Disgraced Rotherham council unveils new ‘child strategy’ to escape past

Rotherham town centre.
Picture: Lynne Cameron/PA Wire
Rotherham town centre. Picture: Lynne Cameron/PA Wire
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ROTHERHAM Council says it hopes to put “its past behind it” with plans to ensure every child in the borough is supported “to be the best they can”.

The authority came under intense scrutiny following the publication of the Jay Report into child sexual exploitation in the town in 2014, which resulted in the council being placed under the control of Government-appointed commissioners.

Now, a report going before commissioners and senior councillors next Monday outlines plans to make Rotherham a “child-centred borough” and for the council to be seen as a benchmark for other local authorities.

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It would include setting up a new board to monitor progress on six “themes”, which include keeping children safe and healthy, ensuring they reach their potential, and a focus on the rights and voice of the child.

The council says its ambition is to “change the experiences of children and young people in Rotherham” and will see communities and councillors “combine their resources” to support every child to be the best they can.

Rotherham Council’s deputy leader Coun Gordon Watson said: “A child-centred borough means putting children at the heart of everything. It means children can be heard; that we will help them to reach their potential and that we will keep children safe and healthy so we can continue to drive forward improvements.

“We’ve begun to make many improvements, and in particular in the way we look after our most vulnerable children, but clearly we want to be ambitious for all of Rotherham’s children which is why this new strategy puts children at the centre of council activity. Every child deserves the best start in life and this vision is about delivering this.”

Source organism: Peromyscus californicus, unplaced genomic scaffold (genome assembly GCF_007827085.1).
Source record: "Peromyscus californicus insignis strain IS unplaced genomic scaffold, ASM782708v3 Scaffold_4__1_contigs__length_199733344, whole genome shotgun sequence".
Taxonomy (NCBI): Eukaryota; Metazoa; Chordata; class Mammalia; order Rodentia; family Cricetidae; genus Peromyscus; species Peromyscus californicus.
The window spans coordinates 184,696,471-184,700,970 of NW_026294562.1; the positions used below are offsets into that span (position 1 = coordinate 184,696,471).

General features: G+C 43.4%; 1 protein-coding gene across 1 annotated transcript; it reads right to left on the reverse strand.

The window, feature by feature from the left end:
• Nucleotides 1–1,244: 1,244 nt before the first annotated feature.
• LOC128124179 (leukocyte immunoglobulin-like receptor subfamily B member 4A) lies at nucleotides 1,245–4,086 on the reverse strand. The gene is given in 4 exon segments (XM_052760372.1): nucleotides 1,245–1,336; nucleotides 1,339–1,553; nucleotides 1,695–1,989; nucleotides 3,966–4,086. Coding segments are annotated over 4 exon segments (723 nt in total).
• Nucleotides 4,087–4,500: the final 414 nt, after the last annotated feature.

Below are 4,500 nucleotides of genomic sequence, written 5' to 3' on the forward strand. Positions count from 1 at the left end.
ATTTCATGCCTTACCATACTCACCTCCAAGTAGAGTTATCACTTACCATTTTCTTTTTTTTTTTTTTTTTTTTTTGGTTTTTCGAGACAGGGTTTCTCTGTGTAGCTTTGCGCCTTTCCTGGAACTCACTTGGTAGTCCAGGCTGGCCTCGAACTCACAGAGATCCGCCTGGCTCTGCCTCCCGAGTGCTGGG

That vision could also include closing two council-run children’s homes as part of plans to move away from “the legacy of poorly performing ‘inadequate’ services” to a position of “strength and confidence”, a separate report to the same meeting said.

The council has reviewed the whole of its residential care services for young people as part of the child-centered borough plan, and found that “too many” looked after children live in residential care and that more should be placed in family-based settings.

The report recommends a consultation on closing two of its three children’s homes, Silverwood and Cherry Tree House. Silverwood is the only home that currently provides long-term care for children with emotional and behavioural difficulties, while Cherry Tree, and the third, Liberty House, provide both long-term care and short breaks for children with disabilities.

The report also recommends re-locating transitional services for children leaving care from a site at Nelson Street to the existing provision at Hollowgate. Last year the council closed two children’s homes – St Edmunds and Woodview – after they failed to meet standards.

Families who use the homes, as well as staff, will be being consulted over the possible closure.

A council spokesman said: “The review makes it clear that both Silverwood and Cherry Tree House, although not deemed unsafe, do not provide the best possible homes for young people and that the council should now look to close them. Rotherham Council is on a significant improvement journey which has already seen major changes across many children’s services.”